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Key developments in the world of federal employee benefits: health, pay, and much more.

A Pay Freeze in Doubt, and Back Pay for Fired VA Employees

As Congress last week prepared to negotiate whether to provide federal civilian employees with a 1.9 percent pay increase next year, President Trump introduced additional uncertainty to the conversation.

Just one day after following up on his fiscal 2019 budget plan with a formal proposal to freeze federal workers’ pay, the president suggested he would “study” the issue.

“I’m going to be studying, you know, the federal workers in Washington that you’ve been reading so much about,” Trump said at a ceremony marking the signing of an executive order on retirement savings. “People don’t want to give them any increase. They haven’t had one in a long time. I said, 'I’m going to study that over the weekend.' It’s a good time to study it—Labor Day. Let’s see how they do next week. But a lot of people were against it.”

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The “lot of people” who have been against a pay raise are primarily employees of the White House and the Office of Management and Budget. And Trump last Saturday retweeted Corey Stewart, the conservative Republican...

OPM Concedes Defeat on Retirement Cuts, and CFPB Encourages Credit Monitoring for Military

Office of Personnel Management Director Jeff Pon appears to believe that a controversial proposal to cut federal employees’ retirement benefits stands little chance of becoming law, according to news reports.

According to Federal Times, Pon said a proposal he sent to House Speaker Paul Ryan earlier this year to significantly cut several federal retirement programs was “highly unlikely to happen.” The director spoke at the annual conference of the National Active and Retired Federal Employees Association in Florida on Monday.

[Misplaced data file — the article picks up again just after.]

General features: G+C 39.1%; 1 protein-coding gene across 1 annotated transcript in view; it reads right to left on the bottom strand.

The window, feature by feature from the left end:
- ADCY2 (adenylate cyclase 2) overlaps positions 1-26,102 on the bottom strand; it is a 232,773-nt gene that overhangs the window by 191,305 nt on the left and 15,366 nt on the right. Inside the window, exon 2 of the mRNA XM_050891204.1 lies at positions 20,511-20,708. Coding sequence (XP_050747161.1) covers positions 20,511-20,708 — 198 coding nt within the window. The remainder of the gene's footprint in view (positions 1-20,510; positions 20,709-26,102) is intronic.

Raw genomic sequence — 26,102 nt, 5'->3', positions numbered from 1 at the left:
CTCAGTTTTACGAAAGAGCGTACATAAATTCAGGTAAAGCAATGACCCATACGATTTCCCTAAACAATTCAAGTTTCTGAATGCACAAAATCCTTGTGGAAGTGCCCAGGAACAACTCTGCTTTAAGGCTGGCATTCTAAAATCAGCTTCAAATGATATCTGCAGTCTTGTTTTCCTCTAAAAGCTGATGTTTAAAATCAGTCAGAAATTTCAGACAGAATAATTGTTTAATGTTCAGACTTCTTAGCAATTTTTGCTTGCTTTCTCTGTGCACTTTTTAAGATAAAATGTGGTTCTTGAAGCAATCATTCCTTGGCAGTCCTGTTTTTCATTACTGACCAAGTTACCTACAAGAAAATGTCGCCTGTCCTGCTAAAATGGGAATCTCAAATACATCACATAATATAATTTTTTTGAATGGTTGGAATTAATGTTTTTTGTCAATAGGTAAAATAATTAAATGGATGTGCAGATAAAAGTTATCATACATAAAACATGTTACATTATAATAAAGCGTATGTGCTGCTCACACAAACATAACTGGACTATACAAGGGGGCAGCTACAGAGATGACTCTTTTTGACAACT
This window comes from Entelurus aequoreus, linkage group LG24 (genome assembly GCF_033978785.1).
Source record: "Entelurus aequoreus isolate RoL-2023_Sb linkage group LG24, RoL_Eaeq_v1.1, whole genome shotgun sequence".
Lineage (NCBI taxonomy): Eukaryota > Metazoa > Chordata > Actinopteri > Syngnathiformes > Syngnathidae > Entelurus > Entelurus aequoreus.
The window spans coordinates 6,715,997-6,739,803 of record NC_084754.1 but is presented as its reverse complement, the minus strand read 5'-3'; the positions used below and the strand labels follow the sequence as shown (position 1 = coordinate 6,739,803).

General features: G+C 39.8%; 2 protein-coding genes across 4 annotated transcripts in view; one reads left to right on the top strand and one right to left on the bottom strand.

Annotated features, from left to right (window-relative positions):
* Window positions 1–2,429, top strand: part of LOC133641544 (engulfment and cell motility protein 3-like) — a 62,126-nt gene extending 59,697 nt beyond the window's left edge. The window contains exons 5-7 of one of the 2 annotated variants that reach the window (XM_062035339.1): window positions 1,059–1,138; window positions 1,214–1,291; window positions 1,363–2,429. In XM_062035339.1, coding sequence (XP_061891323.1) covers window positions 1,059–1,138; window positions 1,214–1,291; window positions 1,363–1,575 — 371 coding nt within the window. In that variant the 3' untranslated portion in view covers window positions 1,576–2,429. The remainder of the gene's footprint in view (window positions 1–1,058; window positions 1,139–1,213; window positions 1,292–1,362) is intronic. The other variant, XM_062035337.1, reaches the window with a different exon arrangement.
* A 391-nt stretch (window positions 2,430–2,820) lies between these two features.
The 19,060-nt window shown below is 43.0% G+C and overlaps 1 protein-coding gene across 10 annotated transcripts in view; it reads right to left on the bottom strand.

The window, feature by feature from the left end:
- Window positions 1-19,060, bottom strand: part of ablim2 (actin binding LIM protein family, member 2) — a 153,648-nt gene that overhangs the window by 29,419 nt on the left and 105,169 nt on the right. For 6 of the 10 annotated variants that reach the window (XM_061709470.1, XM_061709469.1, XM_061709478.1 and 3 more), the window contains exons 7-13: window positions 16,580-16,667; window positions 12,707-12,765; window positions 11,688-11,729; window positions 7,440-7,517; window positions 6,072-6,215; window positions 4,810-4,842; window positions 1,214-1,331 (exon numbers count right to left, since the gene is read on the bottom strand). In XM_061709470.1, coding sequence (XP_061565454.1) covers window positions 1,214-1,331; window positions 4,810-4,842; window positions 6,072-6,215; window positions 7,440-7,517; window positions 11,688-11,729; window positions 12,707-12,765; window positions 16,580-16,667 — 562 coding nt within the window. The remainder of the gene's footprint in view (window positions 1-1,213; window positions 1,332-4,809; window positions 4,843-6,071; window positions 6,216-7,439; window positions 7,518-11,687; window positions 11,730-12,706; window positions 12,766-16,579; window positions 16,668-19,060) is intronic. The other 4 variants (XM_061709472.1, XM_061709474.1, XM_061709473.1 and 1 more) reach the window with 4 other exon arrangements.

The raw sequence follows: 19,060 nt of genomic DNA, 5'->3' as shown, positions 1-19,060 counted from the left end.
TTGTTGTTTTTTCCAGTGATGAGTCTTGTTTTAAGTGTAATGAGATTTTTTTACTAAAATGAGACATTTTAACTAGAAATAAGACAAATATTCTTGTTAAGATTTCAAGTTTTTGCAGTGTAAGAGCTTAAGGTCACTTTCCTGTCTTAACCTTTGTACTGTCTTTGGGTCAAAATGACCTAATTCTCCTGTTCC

In May, Pon sent a letter to Ryan proposing legislation to make a number of cuts to federal employee retirement programs. Initially proposed last year as part of President Trump’s fiscal 2018 budget, the plan included eliminating Federal Employees’ Retirement System supplements for federal workers who retire before Social Security kicks in at age 62; changing the basis of a retiree’s defined benefit annuity payments from their highest three years of salary to their highest five years; and increasing the amount feds contribute to FERS by 1 percentage point per year until their share matches the government’s contribution.

Pon had also suggested eliminating cost-of-living adjustments for FERS retirees—both current and future—and reducing Civil Service Retirement...

Guaranteed Paid Sick Leave for Contractors, and Changes to the Annual Charitable Giving Drive

Three federal agencies on Wednesday published a rule finalizing implementation of an Obama-era executive order requiring federal contractors to provide employees with seven or more days of paid sick leave, including leave for family care.

The rule has been in effect on an interim basis since December 2016. In 2015, President Obama issued an executive order requiring the paid leave for contractors, which was projected at the time to affect around 300,000 full- and part-time workers. Under the rule, an employee would earn one hour of sick leave for every 30 hours worked, up to seven days per year.